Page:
title : Jérôme Bel (1995)
a performance by : Jéröme Bel
creation : Brussels (Belgium), September 1st 1995, at the Bellones-Brigittines festival
with : Claire Haenni, Michèle Bargues, Eric Affergan, Yseult Roch and Frederic Seguette
production : R.B. Jérôme Bel (Paris)
thanks to : D.C.A.and la Ménagerie de Verre
duration : 50 minutes
R.B Jérôme Bel is supported by the Direction régionale des affaires culturelles d'Ile-de-France, French Ministry for Culture and Communication, by the Institut Français, French Ministry for Foreign Affairs, for its international tours and by ONDA - Office National de Diffusion Artistique - for its tours in France
R.B. Jérôme Bel :
artistic advice and executive direction : Rebecca Lee
production manager : Sandro Grando
website : www.jeromebel.fr
Not only does Jérôme Bel's work offer new prospects for perfoming, but it marks a real return to questions of anthropology. Jérôme Bel (performed in Paris, Théâtre de la Bastille, 1996 and Berlin , Sophiensäle, August 1997) deals with the body, light and music in their pure literal sense, like a minimalist manifesto applied to dance. This show presents the body in all its objective simplicity and functionality. It thus foils any attempt by the dancer and, likewise, the spectator, to interpret it emotionally. As a result, the subtle simplicity of this choreographic device allows for a critical reading of what is being done and undone in front of us. Which, it seems to me, opens up numerous ways of interpreting it, and makes of this piece a sort of emblematic banner of the nineteen nineties.
Alain Buffard, Berlin, April 22, 1999
In 1995, the choreographer Jérôme Bel put his name to Jérôme Bel, a radically pared-down work bringing the author one step closer to the hallmarks of his work, and dance to its enabling factors: lighting, music and the body. Eighteen years on, the same observation rings true: “a body cannot be overlooked”. With this “given that” as his starting point, Jérôme Bel sought to find out more. He wanted to pick up on the exchanges, and fluids running though the body. For want of making the body dance, he maps it out: what are its dates, what are its measurements, and what are the signifiers that orientate it? And what stage language can bring home its literal presence? With an economy of means reduced to what language has to say, he serves up a deconstruction of theatrical representation which has lost nothing of its vital impact.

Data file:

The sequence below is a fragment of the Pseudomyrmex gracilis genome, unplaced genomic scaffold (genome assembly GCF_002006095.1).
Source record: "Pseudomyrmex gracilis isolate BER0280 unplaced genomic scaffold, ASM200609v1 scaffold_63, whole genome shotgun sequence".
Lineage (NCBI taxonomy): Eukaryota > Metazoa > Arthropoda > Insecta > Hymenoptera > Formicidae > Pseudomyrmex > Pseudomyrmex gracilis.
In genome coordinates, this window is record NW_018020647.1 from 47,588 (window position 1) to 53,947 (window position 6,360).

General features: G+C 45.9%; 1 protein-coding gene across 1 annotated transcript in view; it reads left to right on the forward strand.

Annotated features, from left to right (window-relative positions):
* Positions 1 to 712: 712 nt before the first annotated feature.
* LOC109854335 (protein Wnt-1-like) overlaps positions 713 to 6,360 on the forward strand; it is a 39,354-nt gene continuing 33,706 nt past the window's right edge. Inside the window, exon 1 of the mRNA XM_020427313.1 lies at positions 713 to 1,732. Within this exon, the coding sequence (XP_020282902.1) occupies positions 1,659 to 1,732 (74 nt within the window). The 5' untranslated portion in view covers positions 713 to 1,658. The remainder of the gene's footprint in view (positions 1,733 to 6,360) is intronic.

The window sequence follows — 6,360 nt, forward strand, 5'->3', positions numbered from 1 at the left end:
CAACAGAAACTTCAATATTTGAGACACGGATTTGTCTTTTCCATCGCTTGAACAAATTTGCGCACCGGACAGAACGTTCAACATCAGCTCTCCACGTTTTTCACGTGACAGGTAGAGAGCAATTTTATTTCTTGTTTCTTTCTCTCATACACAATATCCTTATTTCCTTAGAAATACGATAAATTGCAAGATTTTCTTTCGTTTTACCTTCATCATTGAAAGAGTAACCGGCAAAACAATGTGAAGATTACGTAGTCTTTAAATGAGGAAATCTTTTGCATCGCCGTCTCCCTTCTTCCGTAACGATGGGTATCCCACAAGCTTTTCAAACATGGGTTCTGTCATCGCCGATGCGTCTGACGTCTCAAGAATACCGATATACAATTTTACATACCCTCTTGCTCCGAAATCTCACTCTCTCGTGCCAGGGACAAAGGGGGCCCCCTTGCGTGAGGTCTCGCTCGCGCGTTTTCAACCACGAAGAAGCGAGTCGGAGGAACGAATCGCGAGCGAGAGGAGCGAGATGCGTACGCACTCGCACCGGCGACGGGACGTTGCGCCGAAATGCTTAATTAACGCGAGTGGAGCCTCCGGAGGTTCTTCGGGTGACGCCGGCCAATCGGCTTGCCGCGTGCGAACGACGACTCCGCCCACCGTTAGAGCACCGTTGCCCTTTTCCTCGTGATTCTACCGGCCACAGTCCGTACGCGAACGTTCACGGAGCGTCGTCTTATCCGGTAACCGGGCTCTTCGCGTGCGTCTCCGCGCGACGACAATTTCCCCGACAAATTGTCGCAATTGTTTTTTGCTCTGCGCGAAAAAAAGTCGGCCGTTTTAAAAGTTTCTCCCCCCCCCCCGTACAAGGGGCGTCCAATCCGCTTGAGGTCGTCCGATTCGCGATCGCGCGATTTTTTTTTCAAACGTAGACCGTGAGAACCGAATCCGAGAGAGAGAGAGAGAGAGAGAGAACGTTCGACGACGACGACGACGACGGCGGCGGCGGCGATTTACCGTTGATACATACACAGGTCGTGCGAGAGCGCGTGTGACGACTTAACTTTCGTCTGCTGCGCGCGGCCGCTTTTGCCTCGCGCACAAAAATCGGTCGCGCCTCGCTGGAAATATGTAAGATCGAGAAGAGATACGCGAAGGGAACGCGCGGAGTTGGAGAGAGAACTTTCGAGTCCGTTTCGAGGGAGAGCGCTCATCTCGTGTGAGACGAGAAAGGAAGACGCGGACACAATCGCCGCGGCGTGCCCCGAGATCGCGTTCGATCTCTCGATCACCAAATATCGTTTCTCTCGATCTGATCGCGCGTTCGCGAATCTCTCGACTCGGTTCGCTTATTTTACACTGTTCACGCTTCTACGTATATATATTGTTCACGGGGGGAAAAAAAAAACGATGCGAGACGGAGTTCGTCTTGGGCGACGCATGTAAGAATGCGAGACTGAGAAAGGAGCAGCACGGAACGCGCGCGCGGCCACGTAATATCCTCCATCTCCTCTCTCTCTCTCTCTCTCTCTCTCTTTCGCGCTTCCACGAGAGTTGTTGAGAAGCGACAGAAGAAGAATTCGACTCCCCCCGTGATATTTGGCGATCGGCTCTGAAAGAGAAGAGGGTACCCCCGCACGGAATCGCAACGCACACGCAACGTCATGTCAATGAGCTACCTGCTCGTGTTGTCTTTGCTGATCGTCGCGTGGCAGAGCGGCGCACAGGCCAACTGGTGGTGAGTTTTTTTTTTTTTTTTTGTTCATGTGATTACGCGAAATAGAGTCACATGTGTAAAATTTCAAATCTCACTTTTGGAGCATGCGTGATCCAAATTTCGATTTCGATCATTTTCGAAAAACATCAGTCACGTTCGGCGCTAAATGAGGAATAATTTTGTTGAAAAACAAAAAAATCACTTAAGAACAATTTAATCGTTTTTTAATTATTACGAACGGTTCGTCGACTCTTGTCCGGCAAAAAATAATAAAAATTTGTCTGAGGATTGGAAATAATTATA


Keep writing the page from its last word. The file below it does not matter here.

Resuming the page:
Gilles Amalvi, June 2014
In unison, in the choreography Jérôme Bel by Jérôme Bel, they portray no less than the four basic principles of dance : light, music and the body inhabiting a space, which over the following fifty minutes of the piece illuminate and examine one another. Onstage, the bodies are what they are. And we learn just what they are through digits and names assigned to them in care of Jérôme Bel. (...) « What I tried with Jérôme Bel », he explains, « was to find a kind of « zero point of literature » for dance. I wanted to avoid two things : the erotic body and the perfectly muscular body, the body as warrior. Sex and power : in our entire culture (not only in dance) these stand for the two most dominating representations of the body, the primary instrument of dance, in a way that denies it its usual signs. » (...) Jérôme Bel concentrates on the smaller, almost invisible coded messages of the body that turn it into an art-body.
Gérald Siegmund, in Ballet international, Tanz aktuell, April 1997